Kevin: Many years ago, I had oversight over D.C. public schools and work with our D.C. school board quite a bit. And many board members. Rest is so William Lockridge, who's passed away, he used to tell me that superintendence should elevate the parent outreach team in in the superintendent or school systems office. And you know, he was absolutely right about that because I have found that many new superintendents, when they talk about their three to five year plan, they have all of these things up at the top. But the parent engagement piece is often one of the last things. And I actually yeah. And I actually think that if if, if on the operations side, if superintendents and school leaders gave that more elevated treatment when they come in, then you have another information network out there that can inform parents about their roles.
Valerie: Absolutely. That is a huge mistake. One of the things I did after I retired from school board service in 2014, I ran for state school superintendent here in Georgia. I lost, of course, because I'm not the state school superintendent, but that's OK. But I ran for state school superintendent. I crossed the state listening to people in Georgia, talking about their school systems. And the thing that I heard most was, What are you going to do about our school board? I heard that first. What are you going to do about our school board? You need to fix our school board, not understanding the role of a state school superintendent. Like, I can't fix your school board. That's your responsibility. You elect these people. You have to fix your school board. But then their thing is they don't listen to us, they don't listen to us, they don't engage us. And my thing is that is the problem. The problem is the engagement. Parents don't feel like they are being invited to the table. Many of those who really want to be engaged. And I think that, you know, I said a second ago, this this adult partizanship, that's listening. They've engaged those parents, right? They've talked to those parents. So now they don't know what's going on in your schools because you haven't taken the opportunity to have those conversations. And I think every school ought to have a parent engagement committee that is truly working on how what do we do? What is our strategy? How are we going to make sure that people know what we're doing in our school systems, which is why I believe so strongly in strategic planning? That is a huge way to do it, because you bring them to the table and you make them you help them to be a part of the conversation about the direction of the school system.
Kevin: Yeah, well said. I totally agree. So, Valerie, I have one other question. This is what I really want to know. Are there any changes that you would recommend to the typical school board structure that would build better school communities
Valerie: More than the structure changing? It's the understanding of what you are taking on when you become a school board member. What I think is that when people decide that they're going to run for school board, it's not about what you heard previously. Like, you have to manage the budget and you you vote on policy and people come and they think, Oh, OK, that's it. No, you've got to be about. It's about accountability and it's a different type of accountability. It's an accountability that requires that you understand what the data is telling you about your students. You understand the programing that they are providing the curriculum that they are providing. You don't need to know as much as the superintendent knows. You don't need to know as much as the curriculum director knows, but you need to have an idea of what that means and how that impacts students, right? So I think it's it's different. You need to be able you have you have to have an understanding of in our world that we live in diversity. You have to understand social, emotional learning. You have to understand how poverty impacts children. There's so many things that you have to be open to having an understanding of. And I think if anything changes, there needs to be something that requires that school board members get the requisite training or support professional development. Just like we require educators to have professional development, school board members ought to be required to have that professional development that aligns to those those skill sets that they're going to need.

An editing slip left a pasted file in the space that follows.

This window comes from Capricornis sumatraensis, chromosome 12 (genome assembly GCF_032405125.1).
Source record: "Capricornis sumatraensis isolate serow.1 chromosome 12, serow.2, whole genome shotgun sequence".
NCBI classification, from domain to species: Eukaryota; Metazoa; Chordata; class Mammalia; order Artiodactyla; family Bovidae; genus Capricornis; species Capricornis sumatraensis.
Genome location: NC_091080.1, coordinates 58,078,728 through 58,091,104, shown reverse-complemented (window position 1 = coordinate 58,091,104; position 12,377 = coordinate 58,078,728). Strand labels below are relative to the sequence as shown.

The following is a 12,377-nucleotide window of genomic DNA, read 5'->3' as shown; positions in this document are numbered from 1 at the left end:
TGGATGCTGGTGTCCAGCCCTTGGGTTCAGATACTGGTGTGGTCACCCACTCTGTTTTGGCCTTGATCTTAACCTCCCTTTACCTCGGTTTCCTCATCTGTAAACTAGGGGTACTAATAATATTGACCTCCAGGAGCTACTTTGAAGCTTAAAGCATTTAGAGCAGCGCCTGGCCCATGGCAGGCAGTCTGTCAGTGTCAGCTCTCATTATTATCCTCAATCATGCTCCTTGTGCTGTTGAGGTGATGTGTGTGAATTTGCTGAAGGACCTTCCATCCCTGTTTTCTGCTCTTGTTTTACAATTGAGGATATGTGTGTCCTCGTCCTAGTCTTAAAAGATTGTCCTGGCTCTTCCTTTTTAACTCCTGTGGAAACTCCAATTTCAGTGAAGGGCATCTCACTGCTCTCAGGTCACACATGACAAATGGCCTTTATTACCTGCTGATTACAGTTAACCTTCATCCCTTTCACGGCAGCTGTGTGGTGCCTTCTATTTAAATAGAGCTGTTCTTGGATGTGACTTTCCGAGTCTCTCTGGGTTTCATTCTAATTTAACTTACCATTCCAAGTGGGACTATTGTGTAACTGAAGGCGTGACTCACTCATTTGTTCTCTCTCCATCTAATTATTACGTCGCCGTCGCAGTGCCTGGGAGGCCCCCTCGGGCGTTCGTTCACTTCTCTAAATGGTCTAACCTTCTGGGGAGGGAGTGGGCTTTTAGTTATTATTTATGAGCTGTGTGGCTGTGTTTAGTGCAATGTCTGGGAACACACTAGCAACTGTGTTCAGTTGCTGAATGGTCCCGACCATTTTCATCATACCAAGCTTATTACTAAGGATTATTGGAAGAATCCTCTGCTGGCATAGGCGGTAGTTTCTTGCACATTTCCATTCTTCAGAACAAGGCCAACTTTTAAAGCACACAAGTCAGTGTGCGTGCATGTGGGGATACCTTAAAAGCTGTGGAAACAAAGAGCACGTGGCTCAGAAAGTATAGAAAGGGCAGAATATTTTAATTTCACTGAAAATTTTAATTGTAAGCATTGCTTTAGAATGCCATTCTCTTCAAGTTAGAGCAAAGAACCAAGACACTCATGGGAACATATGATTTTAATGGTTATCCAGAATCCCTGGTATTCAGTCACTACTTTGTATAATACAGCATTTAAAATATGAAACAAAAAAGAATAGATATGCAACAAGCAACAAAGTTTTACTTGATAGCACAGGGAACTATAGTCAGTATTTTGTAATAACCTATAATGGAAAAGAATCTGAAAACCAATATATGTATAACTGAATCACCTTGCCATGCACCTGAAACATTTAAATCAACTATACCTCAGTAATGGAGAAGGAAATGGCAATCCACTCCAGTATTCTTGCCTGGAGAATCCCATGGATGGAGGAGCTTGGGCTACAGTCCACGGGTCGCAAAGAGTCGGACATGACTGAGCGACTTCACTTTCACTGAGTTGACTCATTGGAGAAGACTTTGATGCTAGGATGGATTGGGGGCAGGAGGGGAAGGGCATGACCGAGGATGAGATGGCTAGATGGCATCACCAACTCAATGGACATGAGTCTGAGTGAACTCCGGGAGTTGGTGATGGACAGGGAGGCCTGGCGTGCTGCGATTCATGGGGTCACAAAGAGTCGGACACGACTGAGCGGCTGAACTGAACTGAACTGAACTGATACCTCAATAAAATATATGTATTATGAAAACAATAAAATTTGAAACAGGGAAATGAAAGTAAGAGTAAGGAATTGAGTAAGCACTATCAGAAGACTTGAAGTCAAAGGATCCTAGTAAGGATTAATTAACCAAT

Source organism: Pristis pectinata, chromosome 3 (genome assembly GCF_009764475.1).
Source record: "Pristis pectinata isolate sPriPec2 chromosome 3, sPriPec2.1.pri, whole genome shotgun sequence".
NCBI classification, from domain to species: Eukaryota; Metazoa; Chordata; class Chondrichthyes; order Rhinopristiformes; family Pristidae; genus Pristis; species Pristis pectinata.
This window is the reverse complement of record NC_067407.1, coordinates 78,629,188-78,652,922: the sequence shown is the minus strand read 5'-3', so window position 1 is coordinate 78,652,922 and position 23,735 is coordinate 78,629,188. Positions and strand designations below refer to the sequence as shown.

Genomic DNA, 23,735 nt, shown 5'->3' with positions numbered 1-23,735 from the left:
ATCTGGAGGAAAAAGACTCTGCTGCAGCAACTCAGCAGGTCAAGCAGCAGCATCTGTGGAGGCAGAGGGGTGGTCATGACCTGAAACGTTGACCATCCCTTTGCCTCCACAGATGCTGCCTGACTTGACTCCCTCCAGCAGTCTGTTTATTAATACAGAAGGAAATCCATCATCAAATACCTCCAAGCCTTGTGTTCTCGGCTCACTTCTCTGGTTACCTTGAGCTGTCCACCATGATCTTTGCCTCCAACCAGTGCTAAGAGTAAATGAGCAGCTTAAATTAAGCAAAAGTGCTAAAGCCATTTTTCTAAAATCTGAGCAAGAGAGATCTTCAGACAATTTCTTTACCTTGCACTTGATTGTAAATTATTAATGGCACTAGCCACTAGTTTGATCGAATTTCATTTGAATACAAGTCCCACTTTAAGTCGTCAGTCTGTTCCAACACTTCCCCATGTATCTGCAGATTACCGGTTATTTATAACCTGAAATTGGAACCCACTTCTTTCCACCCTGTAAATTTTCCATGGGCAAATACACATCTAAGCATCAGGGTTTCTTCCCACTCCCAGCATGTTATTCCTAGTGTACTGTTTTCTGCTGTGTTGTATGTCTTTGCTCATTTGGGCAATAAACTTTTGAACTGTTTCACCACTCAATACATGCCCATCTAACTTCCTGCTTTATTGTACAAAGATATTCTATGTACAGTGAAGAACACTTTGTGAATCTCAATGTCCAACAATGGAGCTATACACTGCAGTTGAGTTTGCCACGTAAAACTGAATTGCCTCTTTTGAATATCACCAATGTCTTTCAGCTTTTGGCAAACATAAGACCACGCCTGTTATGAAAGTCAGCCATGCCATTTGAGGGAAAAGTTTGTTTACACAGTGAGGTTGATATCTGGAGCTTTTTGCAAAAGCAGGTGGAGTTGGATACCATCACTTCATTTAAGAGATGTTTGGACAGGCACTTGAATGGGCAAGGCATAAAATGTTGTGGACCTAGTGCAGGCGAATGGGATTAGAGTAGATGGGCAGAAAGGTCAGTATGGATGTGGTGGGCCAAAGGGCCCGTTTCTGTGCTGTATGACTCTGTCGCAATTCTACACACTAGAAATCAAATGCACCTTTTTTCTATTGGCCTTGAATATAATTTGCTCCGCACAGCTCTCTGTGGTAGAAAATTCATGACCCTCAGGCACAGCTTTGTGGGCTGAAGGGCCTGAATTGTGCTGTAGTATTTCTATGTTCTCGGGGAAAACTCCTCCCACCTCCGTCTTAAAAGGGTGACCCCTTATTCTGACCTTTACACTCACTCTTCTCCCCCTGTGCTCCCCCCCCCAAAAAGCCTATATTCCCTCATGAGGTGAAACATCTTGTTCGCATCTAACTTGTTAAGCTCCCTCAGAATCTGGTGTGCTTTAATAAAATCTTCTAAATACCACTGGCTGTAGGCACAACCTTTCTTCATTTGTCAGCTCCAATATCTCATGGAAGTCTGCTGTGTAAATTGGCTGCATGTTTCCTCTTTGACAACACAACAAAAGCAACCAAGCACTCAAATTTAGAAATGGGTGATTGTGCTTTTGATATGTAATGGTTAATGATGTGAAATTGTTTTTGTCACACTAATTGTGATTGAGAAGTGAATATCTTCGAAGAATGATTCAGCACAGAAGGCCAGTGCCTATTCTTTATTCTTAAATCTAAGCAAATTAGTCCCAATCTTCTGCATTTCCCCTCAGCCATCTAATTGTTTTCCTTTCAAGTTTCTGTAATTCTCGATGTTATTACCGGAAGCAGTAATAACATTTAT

Kevin: Thank you so much. That makes sense. Valerie Wilson, executive director of the Georgia School Board Association Thanks for joining us on what I want to know. Really appreciate it.
Valerie: Thank you, Kevin, for having me.
Kevin: Thanks for joining. What I want to know. Be sure to follow and subscribe to the show on Apple Podcasts, Spotify or your favorite podcast app. And don't forget to write a review to explore other episodes and dove into our discussions on the future of education. Also, encourage you to join the conversation and let me know what you want to know. Using hashtag W.I WBTC on social media, that's hashtag w.i WBTC on social media. For more information on Stryde visit Streit Learning I'm your host Kevin Davis. Thank you for joining what I want to know.
Valarie Wilson was elected to the Decatur City School Board in 2002 and served as its Chair from 2005 to 2011. After helping the district improve its finances and early childhood education program, she became president of the Georgia School Board Association (GSBA) in 2012. In 2015, she became GSBA’s executive director, helping guide its 180 member districts and providing resources to those who shape education policy across the state.
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What I Want to Know